That night, he let me know he probably wouldn’t make it to the meeting. I walked into the support group and was relieved to see a few familiar faces who I knew were in recovery. The room was standing room only – every week there are more and more people filing into that room, and the feeling is bittersweet. It makes me so sad to know that increasingly more people are being affected by heroin and this disease in general, but to see so many family members and loved ones showing up to find out how they can help makes my heart swell with hope.

Because maybe if I had known about these resources, maybe if I had a room full of people to talk to and to gain support from when my sister was struggling she’d still be here.

That’s what everyone at those meetings needs to remember: that regardless of how helpless you feel walking through those doors, the fact that you’re there and you want to learn how to help your child/spouse/niece/nephew/grandchild/significant other best friend is the first step in their recovery process. They might not know it, but you arming yourself with as much knowledge and support as you can is going to give them the best chance they have in beating this disease.

There were a lot of new faces in the room that night. We went around the room, sharing tidbits of our lives, crying, laughing, shaking our heads, allowing others their anger, holding each other’s strength in our hands and offering words of advice.

And then a woman and her husband told us how they were new here, and to the realm of addiction. Their son was overseas, in a country 10,000 miles away from home. They’d just found out he was an addict the week before because they received a call that he?d been arrested halfway around the world. By the grace of God, he had been released from whatever jail consists of there. The mother said she had spoken to him on the phone the other night, the miles stretching like eons between them, and listened as her son attempted to tell her that it had all been a mistake.

She listened as her little boy told her that the liquid morphine he’d been found with had actually been prescribed to him.

Liquid morphine.

Prescribed to someone healthy enough to travel around the world.

Her husband sat next to her, stifling tears.

The entire room went silent, everyone searching their brains for something to say to these two people who had just started on the journey we all knew so well, stopping and starting and stopping again. Because what do you say to this couple whose son is light years away with a stash of liquid morphine and hiding enough lies and half-truths and manipulations up his sleeve to last a lifetime?

You do the only thing you can do. You offer them hope.

The people in the room who had been right where their son was, for all intents and purposes, gave them advice from their child’s perspective. Those of us who had been where they were offered them our shoulders and told them to keep coming back, that learning as much as they could about the disease would help their son in the long run. That it might feel like they’re sitting around doing nothing, but just being there was enough.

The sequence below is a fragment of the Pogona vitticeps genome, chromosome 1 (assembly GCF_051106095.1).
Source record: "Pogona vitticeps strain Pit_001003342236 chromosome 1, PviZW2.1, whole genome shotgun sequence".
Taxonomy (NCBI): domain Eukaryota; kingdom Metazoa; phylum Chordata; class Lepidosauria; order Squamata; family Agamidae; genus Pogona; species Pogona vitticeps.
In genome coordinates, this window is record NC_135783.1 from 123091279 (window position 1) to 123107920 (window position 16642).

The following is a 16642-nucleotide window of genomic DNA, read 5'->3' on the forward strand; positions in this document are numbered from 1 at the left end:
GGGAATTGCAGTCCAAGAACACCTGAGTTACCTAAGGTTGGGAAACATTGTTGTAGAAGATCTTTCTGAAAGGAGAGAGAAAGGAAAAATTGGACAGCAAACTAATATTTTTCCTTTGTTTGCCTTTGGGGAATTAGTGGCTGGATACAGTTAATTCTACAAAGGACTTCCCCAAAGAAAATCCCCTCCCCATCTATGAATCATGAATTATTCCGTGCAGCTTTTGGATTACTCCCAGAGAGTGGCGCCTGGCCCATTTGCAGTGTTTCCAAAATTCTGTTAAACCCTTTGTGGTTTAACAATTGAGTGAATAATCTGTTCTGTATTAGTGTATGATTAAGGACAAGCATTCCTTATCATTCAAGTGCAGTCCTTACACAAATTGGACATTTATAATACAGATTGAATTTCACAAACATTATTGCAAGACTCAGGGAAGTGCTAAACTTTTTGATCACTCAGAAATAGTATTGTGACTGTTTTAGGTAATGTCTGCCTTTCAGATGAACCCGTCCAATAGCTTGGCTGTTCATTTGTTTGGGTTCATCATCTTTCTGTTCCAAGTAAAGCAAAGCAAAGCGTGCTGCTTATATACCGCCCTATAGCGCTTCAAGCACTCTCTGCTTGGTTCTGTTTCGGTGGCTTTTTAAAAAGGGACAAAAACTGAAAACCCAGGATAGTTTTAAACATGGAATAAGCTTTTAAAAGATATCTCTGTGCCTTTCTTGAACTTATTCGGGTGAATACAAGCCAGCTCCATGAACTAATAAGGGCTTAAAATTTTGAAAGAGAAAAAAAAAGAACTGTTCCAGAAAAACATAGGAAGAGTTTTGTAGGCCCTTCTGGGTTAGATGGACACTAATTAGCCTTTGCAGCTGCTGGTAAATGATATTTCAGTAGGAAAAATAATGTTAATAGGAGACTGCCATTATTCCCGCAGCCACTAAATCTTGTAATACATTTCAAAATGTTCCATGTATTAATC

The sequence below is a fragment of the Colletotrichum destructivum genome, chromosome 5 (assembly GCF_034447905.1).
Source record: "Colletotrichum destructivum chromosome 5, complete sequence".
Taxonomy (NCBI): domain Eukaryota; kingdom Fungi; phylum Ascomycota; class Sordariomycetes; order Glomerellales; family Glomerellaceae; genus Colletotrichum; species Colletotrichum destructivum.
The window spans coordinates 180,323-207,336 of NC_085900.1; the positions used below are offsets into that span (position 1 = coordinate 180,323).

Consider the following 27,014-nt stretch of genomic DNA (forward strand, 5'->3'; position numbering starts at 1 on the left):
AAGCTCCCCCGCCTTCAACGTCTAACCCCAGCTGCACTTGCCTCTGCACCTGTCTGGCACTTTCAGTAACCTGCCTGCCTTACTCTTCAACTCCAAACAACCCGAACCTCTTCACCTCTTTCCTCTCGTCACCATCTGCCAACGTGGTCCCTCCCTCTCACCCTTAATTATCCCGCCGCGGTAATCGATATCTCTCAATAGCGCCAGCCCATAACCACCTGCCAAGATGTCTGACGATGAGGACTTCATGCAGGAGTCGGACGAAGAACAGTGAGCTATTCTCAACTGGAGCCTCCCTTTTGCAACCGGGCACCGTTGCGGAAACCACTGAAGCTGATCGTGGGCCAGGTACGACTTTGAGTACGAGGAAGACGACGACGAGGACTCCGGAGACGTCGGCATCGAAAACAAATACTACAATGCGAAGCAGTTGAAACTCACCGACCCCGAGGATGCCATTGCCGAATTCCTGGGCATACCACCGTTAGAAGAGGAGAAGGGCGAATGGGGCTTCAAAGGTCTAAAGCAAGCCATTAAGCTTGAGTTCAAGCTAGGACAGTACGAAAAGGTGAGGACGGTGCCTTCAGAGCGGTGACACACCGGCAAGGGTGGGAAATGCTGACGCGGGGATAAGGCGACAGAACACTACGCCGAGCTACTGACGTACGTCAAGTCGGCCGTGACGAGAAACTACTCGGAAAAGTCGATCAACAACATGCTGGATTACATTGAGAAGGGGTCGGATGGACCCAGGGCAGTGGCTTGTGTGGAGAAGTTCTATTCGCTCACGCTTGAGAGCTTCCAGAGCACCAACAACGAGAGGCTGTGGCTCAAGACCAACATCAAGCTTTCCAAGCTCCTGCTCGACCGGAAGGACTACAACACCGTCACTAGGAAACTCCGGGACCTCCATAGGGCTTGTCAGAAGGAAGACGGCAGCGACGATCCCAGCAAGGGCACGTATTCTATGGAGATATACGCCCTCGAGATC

I gave them my key.

I handed that mother my key that was stamped with the word “hope”, and I told her to just hold on, hold on, hold on, and it might just be enough. We hugged, with tears in both of our eyes, and I told her to consider me a part of her support system from that moment on. And then I walked out of that room and took a deep breath and said a little prayer for their family.

I glanced at my phone and saw a message from the kid who had been planning on coming to the meeting with his brother. They had gotten him moved back into his parents’ house. His parents who, as of a couple of weeks ago, had stepped away from his brother to protect themselves. His parents who, after listening to their 24 year old son tell them that his brother needed all the support he could get, had vowed to fight alongside him as a family instead of a divided front. He told me he felt like he was able to breathe again, and that I was the reason why.

“Thank God for people like yourself who continue to fight for everyone. I know how proud your sister is of you for continuing to battle this disease after all you’ve been through. I can honestly say you are one of the bravest, toughest, and most inspiring people I have ever talked to in my entire life. I feel like the day I messaged you, lost, scared and afraid, I sent a direct message to an angel who brought me a little hope when I needed it the most. You deserve a Purple Heart for fighting this war and being so brave.”

Here’s what everyone needs to understand: I’m no braver than anyone else who has seen what addiction can do to someone they love firsthand. I’m no stronger than anyone else, and I’m certainly no one’s hero or angel. I’m just trying to survive, and wade through my grief, and use my sister’s voice to bring others some strength. Messages like these are what give ME the hope to keep fighting and to keep sharing Sarah’s story with the world.

Because sometimes it’s all we can do.

Dum spiro spero.

Where there is breath, there is hope.